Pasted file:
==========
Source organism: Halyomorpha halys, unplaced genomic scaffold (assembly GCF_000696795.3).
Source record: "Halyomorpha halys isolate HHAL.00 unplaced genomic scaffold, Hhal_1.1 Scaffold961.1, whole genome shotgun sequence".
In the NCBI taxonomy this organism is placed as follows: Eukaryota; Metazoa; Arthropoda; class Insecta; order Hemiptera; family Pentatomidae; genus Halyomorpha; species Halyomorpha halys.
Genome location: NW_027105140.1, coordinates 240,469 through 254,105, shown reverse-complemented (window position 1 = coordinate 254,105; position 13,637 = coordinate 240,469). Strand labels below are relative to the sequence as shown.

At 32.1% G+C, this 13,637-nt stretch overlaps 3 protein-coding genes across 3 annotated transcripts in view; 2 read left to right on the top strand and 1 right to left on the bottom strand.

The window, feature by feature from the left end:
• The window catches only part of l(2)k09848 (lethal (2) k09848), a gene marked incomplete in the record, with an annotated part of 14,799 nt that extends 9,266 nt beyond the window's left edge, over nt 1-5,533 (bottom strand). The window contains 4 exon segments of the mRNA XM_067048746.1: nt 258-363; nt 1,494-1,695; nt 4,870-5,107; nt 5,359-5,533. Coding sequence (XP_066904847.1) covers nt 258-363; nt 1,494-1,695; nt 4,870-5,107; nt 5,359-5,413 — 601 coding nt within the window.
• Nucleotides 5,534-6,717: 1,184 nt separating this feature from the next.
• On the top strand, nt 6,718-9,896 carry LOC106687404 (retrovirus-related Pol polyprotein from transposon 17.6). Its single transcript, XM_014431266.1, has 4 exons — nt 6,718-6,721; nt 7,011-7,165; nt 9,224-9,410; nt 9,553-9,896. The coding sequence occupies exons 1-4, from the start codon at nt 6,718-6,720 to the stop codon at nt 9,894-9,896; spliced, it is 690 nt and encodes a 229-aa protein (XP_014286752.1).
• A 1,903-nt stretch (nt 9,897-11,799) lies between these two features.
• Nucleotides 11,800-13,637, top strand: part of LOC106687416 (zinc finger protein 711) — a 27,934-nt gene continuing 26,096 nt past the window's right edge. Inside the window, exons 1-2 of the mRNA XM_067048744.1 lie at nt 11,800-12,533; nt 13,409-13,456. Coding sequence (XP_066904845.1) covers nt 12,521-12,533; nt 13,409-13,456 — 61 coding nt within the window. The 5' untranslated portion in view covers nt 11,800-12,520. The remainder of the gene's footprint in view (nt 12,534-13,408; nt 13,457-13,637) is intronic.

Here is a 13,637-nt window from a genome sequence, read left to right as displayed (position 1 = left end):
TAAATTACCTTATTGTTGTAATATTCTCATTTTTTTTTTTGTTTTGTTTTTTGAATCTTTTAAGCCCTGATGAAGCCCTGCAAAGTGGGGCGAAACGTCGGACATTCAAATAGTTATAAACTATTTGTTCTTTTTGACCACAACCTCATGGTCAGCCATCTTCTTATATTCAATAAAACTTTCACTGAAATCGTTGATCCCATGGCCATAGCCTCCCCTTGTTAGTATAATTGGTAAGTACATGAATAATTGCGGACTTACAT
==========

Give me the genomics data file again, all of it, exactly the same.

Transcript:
Source organism: Halyomorpha halys, unplaced genomic scaffold (assembly GCF_000696795.3).
Source record: "Halyomorpha halys isolate HHAL.00 unplaced genomic scaffold, Hhal_1.1 Scaffold961.1, whole genome shotgun sequence".
In the NCBI taxonomy this organism is placed as follows: Eukaryota; Metazoa; Arthropoda; class Insecta; order Hemiptera; family Pentatomidae; genus Halyomorpha; species Halyomorpha halys.
Genome location: NW_027105140.1, coordinates 240,469 through 254,105, shown reverse-complemented (window position 1 = coordinate 254,105; position 13,637 = coordinate 240,469). Strand labels below are relative to the sequence as shown.

At 32.1% G+C, this 13,637-nt stretch overlaps 3 protein-coding genes across 3 annotated transcripts in view; 2 read left to right on the top strand and 1 right to left on the bottom strand.

The window, feature by feature from the left end:
• The window catches only part of l(2)k09848 (lethal (2) k09848), a gene marked incomplete in the record, with an annotated part of 14,799 nt that extends 9,266 nt beyond the window's left edge, over nt 1-5,533 (bottom strand). The window contains 4 exon segments of the mRNA XM_067048746.1: nt 258-363; nt 1,494-1,695; nt 4,870-5,107; nt 5,359-5,533. Coding sequence (XP_066904847.1) covers nt 258-363; nt 1,494-1,695; nt 4,870-5,107; nt 5,359-5,413 — 601 coding nt within the window.
• Nucleotides 5,534-6,717: 1,184 nt separating this feature from the next.
• On the top strand, nt 6,718-9,896 carry LOC106687404 (retrovirus-related Pol polyprotein from transposon 17.6). Its single transcript, XM_014431266.1, has 4 exons — nt 6,718-6,721; nt 7,011-7,165; nt 9,224-9,410; nt 9,553-9,896. The coding sequence occupies exons 1-4, from the start codon at nt 6,718-6,720 to the stop codon at nt 9,894-9,896; spliced, it is 690 nt and encodes a 229-aa protein (XP_014286752.1).
• A 1,903-nt stretch (nt 9,897-11,799) lies between these two features.
• Nucleotides 11,800-13,637, top strand: part of LOC106687416 (zinc finger protein 711) — a 27,934-nt gene continuing 26,096 nt past the window's right edge. Inside the window, exons 1-2 of the mRNA XM_067048744.1 lie at nt 11,800-12,533; nt 13,409-13,456. Coding sequence (XP_066904845.1) covers nt 12,521-12,533; nt 13,409-13,456 — 61 coding nt within the window. The 5' untranslated portion in view covers nt 11,800-12,520. The remainder of the gene's footprint in view (nt 12,534-13,408; nt 13,457-13,637) is intronic.

Here is a 13,637-nt window from a genome sequence, read left to right as displayed (position 1 = left end):
TAAATTACCTTATTGTTGTAATATTCTCATTTTTTTTTTTGTTTTGTTTTTTGAATCTTTTAAGCCCTGATGAAGCCCTGCAAAGTGGGGCGAAACGTCGGACATTCAAATAGTTATAAACTATTTGTTCTTTTTGACCACAACCTCATGGTCAGCCATCTTCTTATATTCAATAAAACTTTCACTGAAATCGTTGATCCCATGGCCATAGCCTCCCCTTGTTAGTATAATTGGTAAGTACATGAATAATTGCGGACTTACAT